“I thought for sure her pride and joy would be the one person who could.”
Fighting a wave of something dark I’d rather not name, I struggle to maintain my normal steely composure. “My mother is the only person I can’t say no to.”
She gives me an odd, quizzical look. “The only person?”
“Yes, Ms. Smith. The only person.”
She frowns. “I’m sorry,” she says, and then waves me toward the door. “My car’s parked in a fifteen-minute spot. We’d better run before I get towed.” She turns and starts walking, expecting me to follow.
I stare after her. She’s sorry? What the hell does that even mean, and why do I have this intense need to race after her and ask, when I never run after anyone?
I catch up to Ms. Smith at the sliding doors, where a cold gust of October air blasts us.
She shivers and hugs herself. “I guess I shouldn’t have left my coat in the car.” She flicks me an amused look. “And I guess you’re too macho to need one?” She doesn’t wait for my reply, waving me forward yet again and declaring, “I’m freezing. Come on!” She takes off, running across the walkway to the parking garage.
For a moment I just stand there, watching this curvy, petite Barbie doll race away from me again. An irritated sound escapes my lips and I scrub my hand over my twelve-hour stubble before caving to the inevitable beginning of my pursuit. Chasing her. Again. I’m chasing this woman I barely know, who is supposed to be my employee.
I cross the roadway and fall into step with her. “I’m right there,” she says the instant she sees me, pointing at a black Mercedes.
Interesting. I assume the car means she’s done well at Riptide, though I’m not sure how she’d have had time to see the benefits. I don’t remember her at all from my most recent visit last month. Either way, her success is exactly what I want. It feeds more success, and the last thing I need right now, with my mother incapacitated, is a sales manager who doesn’t know how to close a deal.
Ms. Smith heads to the driver’s door and I follow, holding out my hand. “I’ll drive.”
She gives me a look like I’m insane. “You want to drive my car?”
She frowns. “No.”
Surprised, I reply, “I’m driving, Ms. Smith.” My tone is nonnegotiable, and I’m damned good at nonnegotiable.
But she isn’t rattled. Her brows dip and she actually begins to negotiate with me. “If I agree to this, then you have to agree to stop calling me ‘Ms. Smith.’ ” She makes quotation marks with her fingers. “That’s what people call my mother.”
I almost laugh. This woman is a piece of work. “You really don’t care that I’m temporarily your boss, do you?”
“Being my boss doesn’t allow you to drive my car, and I would think you’d want to call me by a name that makes me feel relaxed. I’m in sales. Feeling all edgy and nervous gives me performance anxiety.”
My lips quirk at her logic and her boldness. “And my calling you Ms. Smith makes you edgy and nervous?”
She studies me a moment and there’s this odd look on her face, like she’s somehow reading something I haven’t said. “I feel nothing you can’t solve by calling me Crystal.” She pauses and adds, “Mark.” The obvious challenge loses steam as she visibly shivers and makes a frustrated sound. “Fine. You drive.” She clicks the locks open, then dares to grab my hand and presses the keys into my palm. “I’m too cold to stand out here and debate name usage.”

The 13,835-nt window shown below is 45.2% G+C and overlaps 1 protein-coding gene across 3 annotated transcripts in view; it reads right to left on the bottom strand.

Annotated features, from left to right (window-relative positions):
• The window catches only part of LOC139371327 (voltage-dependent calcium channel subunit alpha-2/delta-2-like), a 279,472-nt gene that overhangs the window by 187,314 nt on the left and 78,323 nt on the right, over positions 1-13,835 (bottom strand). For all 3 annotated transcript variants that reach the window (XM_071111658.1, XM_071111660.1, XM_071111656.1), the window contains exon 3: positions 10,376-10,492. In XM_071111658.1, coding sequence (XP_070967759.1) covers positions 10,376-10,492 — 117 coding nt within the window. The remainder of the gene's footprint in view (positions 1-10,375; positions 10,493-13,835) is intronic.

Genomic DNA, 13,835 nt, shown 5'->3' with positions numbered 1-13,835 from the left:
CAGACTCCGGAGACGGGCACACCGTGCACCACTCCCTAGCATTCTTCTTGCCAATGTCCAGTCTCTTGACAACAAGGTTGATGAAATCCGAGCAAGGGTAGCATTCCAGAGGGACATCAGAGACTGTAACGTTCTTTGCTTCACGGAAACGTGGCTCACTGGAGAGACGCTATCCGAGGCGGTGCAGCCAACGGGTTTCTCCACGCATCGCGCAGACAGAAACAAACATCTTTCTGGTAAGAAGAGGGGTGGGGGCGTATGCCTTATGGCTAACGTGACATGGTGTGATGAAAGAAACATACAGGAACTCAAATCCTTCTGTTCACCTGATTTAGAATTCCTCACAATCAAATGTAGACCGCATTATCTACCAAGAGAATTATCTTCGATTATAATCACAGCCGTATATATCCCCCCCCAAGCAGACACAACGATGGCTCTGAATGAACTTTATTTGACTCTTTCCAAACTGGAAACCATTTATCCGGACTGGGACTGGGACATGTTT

She starts to pull away, and my instinct to automatically take control kicks in. I grab her hand, and her lips part in surprise, her gaze colliding with mine. Heat flares instantly between us, defying my certainty that this woman is absolutely not for me, twisting my gut in knots at the poor timing of such an attraction. There’s a hint of some unidentifiable emotion in her eyes that I try to read, but she cuts her gaze away, clearly attempting to block my efforts.
“Don’t wreck my car,” she warns, looking at me again.
“I won’t wreck your car,” I assure her and pause for effect, as she had, before adding, “Crystal.”
She smiles and my gaze is drawn to her mouth. Her lips are full, sensual. Kissable. They’re as interesting as she is, though I have no business finding anyone interesting anytime in the near future.
“Thank you,” she replies, mimicking my pause before again saying, “Mark.” She tugs on her hand and I let it go. With a dash, she goes around the trunk to the other side of the car.
I shake my head and, as impossible as it seems, I smile. My mood is remarkably lighter as I place my bags in the backseat and then slide into the car myself. She’s a refreshing glass of water when I’m drowning in hell, and, damn it, she smells good, too. A scent I can’t place, but it makes me think of the hot buttered rum my mother makes at the holidays.
“I guess you’re a control freak like your mother?” Crystal observes as I start the ignition.
I shake my head at her boldness again and glance at her. “Do you filter what you say at all?”
“Filtering makes other people filter, and then you never get to know them. I prefer to know who I’m dealing with.”
“As do I,” I agree. “I just approach things with a bit more subtlety.”
“Ohhh,” she laughs. “Is that it? I lack subtlety?”